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Lions Roar : January 2005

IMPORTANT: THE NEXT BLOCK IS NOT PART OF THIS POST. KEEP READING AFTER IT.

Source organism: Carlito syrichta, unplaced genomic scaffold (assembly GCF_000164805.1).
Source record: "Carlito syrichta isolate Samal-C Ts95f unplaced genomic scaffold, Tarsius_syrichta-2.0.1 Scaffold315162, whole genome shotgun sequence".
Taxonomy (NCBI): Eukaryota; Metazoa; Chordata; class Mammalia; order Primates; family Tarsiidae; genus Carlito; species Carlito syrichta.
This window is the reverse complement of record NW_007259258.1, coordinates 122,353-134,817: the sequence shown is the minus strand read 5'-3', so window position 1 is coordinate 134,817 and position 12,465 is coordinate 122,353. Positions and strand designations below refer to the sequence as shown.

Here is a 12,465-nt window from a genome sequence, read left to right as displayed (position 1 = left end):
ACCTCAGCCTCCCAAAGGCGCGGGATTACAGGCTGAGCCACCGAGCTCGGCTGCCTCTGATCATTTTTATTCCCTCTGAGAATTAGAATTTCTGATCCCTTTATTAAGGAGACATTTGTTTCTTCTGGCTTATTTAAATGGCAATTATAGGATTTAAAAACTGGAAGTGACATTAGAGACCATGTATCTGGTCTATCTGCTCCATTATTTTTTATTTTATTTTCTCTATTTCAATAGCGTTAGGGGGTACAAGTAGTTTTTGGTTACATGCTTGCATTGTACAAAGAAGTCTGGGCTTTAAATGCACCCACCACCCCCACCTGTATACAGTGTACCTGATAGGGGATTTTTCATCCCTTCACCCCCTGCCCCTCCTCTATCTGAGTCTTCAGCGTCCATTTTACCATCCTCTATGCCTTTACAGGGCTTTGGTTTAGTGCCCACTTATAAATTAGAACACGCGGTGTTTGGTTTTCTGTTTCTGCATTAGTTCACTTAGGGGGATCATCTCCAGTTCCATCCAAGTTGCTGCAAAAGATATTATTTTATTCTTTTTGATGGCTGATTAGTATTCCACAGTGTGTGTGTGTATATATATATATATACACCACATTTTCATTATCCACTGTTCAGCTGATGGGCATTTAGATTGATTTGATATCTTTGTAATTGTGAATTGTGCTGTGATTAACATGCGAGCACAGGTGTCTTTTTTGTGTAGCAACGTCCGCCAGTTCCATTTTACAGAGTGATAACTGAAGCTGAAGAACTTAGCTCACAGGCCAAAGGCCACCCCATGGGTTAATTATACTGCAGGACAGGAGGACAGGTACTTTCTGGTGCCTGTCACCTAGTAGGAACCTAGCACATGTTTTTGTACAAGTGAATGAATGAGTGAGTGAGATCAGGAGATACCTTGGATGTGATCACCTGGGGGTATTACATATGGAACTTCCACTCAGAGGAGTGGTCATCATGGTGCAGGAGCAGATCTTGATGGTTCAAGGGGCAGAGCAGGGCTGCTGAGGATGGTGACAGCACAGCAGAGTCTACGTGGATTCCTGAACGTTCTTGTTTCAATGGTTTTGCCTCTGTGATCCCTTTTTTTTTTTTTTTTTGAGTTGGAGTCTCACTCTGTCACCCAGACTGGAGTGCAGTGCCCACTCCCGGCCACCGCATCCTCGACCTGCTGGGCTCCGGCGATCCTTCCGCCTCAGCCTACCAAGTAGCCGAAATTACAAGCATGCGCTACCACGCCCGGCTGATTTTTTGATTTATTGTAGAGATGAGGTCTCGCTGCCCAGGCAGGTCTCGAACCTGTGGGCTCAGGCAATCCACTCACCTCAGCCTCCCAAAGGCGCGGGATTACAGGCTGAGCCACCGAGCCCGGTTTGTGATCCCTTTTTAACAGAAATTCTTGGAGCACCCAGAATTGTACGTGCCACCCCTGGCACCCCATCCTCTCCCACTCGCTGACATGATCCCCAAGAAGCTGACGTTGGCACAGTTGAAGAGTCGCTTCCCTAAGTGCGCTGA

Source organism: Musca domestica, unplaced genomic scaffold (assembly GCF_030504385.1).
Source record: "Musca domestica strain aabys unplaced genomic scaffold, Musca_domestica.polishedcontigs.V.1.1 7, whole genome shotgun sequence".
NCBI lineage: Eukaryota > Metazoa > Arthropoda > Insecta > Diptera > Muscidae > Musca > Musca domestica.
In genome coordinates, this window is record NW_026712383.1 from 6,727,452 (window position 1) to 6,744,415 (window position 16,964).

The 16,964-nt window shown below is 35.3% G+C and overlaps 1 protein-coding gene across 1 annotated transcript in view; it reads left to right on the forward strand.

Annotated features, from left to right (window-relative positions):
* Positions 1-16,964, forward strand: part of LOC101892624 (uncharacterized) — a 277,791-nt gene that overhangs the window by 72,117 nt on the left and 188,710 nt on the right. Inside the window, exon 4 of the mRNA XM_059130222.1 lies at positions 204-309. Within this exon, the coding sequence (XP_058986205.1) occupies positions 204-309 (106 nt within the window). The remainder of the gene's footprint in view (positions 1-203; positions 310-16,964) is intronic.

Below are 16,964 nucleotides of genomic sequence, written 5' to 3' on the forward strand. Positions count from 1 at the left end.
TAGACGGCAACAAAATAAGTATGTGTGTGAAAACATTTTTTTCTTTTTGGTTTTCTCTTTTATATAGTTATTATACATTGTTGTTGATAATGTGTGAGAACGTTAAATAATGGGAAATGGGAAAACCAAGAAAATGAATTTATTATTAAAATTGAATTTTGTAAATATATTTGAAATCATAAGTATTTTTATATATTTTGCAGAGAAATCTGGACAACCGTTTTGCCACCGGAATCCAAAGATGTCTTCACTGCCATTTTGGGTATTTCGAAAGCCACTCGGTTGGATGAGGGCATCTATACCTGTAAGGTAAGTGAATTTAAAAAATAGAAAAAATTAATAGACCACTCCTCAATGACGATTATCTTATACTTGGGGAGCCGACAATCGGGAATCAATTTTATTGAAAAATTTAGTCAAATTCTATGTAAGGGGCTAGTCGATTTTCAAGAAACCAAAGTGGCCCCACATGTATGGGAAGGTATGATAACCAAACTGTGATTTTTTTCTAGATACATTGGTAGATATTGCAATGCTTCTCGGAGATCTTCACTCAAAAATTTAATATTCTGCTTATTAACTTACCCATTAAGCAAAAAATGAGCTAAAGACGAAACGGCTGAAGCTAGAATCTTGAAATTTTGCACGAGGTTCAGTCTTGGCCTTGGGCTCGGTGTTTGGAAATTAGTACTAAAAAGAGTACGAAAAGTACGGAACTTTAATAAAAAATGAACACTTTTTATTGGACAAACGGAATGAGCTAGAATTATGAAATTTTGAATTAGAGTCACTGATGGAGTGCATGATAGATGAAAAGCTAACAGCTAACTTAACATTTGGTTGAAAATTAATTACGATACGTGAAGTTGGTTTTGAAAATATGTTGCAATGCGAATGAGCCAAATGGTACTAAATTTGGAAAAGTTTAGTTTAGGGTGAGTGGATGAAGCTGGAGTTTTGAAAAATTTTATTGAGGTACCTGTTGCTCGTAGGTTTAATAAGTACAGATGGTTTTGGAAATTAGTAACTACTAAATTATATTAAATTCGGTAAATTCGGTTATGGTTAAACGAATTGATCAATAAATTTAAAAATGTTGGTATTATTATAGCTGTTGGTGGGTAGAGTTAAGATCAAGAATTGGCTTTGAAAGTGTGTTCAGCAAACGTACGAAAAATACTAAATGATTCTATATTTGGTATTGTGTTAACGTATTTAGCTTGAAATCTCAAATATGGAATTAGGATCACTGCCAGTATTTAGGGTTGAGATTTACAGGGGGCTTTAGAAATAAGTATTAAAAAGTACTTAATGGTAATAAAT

82 SHAMBHALA SUN JANUARY 2005 contrast with the current crop of dharma- inspired stories, and shows how Buddhist fiction in the West has evolved. In 2000, Shambhala Publications released a beau- tiful new translation of Hermann Hesse’s Siddhartha, and now this year, the Modern Library has reissued Rudyard Kipling’s Kim, perhaps the West’s first Buddhist novel, with a thoughtful introduction by writer Pankaj Mishra. Although they tell very different tales, both Kim and Siddhartha have much in common. Both are set in India, involving primarily Indian characters, and like Buddha Da, both try to explain Buddhist principles to an audience assumed to be unfamiliar with them. But although these early nov- els are sympathetic to Buddhism, they present it as an exotic, foreign faith, prac- ticed by strange people in strange lands. As Buddha Da progresses, the empha- sis shifts from Jimmy’s discover y of Buddhism to the deterioration of his relationship with Liz. This is a more ordi- nary story, and makes the second half of the novel somewhat less engaging than the first. Some promising plotlines, such as Jimmy’s friendship with Barbara, remain underdeveloped, while others, like Liz’s relationship with a university student, are wrapped up a bit too neatly in the end. Still, Donovan paints the characters of Buddha Da with such care and empathy that the novel is difficult to put down and very hard not to like. In the end, Buddha Da asks whether Buddhist practice can coexist with family life. Some would argue that the Buddha didn’t think so, and some schools contin- ue to elevate celibate monasticism above all other forms. Yet many Buddhists in the West are betting that the two can be compatible, complementary even, and take refuge in a householder practice. Buddha Da provides no easy answers, but Donovan gives us a fascinating and touching glimpse into one family’s strug- gle with the question. A century after Kim, Buddha Da is a welcome addition to our Buddhist fiction renaissance. © DAN ZIGMOND is a writer, software engi- neer and Zen priest living in California.